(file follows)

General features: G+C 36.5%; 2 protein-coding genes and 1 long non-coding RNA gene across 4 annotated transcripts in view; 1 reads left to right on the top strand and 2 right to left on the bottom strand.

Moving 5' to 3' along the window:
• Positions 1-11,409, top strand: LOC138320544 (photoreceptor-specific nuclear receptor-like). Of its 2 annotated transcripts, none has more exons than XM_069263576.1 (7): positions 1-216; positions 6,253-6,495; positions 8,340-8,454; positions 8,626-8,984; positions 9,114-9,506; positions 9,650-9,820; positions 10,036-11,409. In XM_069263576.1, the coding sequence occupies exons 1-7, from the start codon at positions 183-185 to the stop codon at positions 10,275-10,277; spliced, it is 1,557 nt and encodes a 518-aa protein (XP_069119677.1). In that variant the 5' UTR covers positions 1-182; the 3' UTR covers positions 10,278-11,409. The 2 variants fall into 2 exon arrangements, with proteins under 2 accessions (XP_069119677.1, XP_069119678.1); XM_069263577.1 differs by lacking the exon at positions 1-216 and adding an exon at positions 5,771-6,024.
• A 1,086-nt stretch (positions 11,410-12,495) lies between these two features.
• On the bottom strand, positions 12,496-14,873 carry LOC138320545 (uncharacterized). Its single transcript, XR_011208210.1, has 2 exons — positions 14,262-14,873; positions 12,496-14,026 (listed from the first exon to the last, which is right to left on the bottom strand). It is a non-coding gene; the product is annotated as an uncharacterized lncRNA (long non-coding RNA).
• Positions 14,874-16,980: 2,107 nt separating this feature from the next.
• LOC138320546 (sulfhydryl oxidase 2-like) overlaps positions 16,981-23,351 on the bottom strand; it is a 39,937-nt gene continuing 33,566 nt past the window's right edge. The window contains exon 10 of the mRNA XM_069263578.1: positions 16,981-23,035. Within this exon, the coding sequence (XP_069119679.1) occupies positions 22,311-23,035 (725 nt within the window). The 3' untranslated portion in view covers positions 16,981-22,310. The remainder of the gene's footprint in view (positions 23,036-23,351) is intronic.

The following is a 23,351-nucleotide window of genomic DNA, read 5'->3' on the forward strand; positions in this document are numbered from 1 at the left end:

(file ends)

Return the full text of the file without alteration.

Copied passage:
General features: G+C 36.5%; 2 protein-coding genes and 1 long non-coding RNA gene across 4 annotated transcripts in view; 1 reads left to right on the top strand and 2 right to left on the bottom strand.

Moving 5' to 3' along the window:
• Positions 1-11,409, top strand: LOC138320544 (photoreceptor-specific nuclear receptor-like). Of its 2 annotated transcripts, none has more exons than XM_069263576.1 (7): positions 1-216; positions 6,253-6,495; positions 8,340-8,454; positions 8,626-8,984; positions 9,114-9,506; positions 9,650-9,820; positions 10,036-11,409. In XM_069263576.1, the coding sequence occupies exons 1-7, from the start codon at positions 183-185 to the stop codon at positions 10,275-10,277; spliced, it is 1,557 nt and encodes a 518-aa protein (XP_069119677.1). In that variant the 5' UTR covers positions 1-182; the 3' UTR covers positions 10,278-11,409. The 2 variants fall into 2 exon arrangements, with proteins under 2 accessions (XP_069119677.1, XP_069119678.1); XM_069263577.1 differs by lacking the exon at positions 1-216 and adding an exon at positions 5,771-6,024.
• A 1,086-nt stretch (positions 11,410-12,495) lies between these two features.
• On the bottom strand, positions 12,496-14,873 carry LOC138320545 (uncharacterized). Its single transcript, XR_011208210.1, has 2 exons — positions 14,262-14,873; positions 12,496-14,026 (listed from the first exon to the last, which is right to left on the bottom strand). It is a non-coding gene; the product is annotated as an uncharacterized lncRNA (long non-coding RNA).
• Positions 14,874-16,980: 2,107 nt separating this feature from the next.
• LOC138320546 (sulfhydryl oxidase 2-like) overlaps positions 16,981-23,351 on the bottom strand; it is a 39,937-nt gene continuing 33,566 nt past the window's right edge. The window contains exon 10 of the mRNA XM_069263578.1: positions 16,981-23,035. Within this exon, the coding sequence (XP_069119679.1) occupies positions 22,311-23,035 (725 nt within the window). The 3' untranslated portion in view covers positions 16,981-22,310. The remainder of the gene's footprint in view (positions 23,036-23,351) is intronic.

The following is a 23,351-nucleotide window of genomic DNA, read 5'->3' on the forward strand; positions in this document are numbered from 1 at the left end: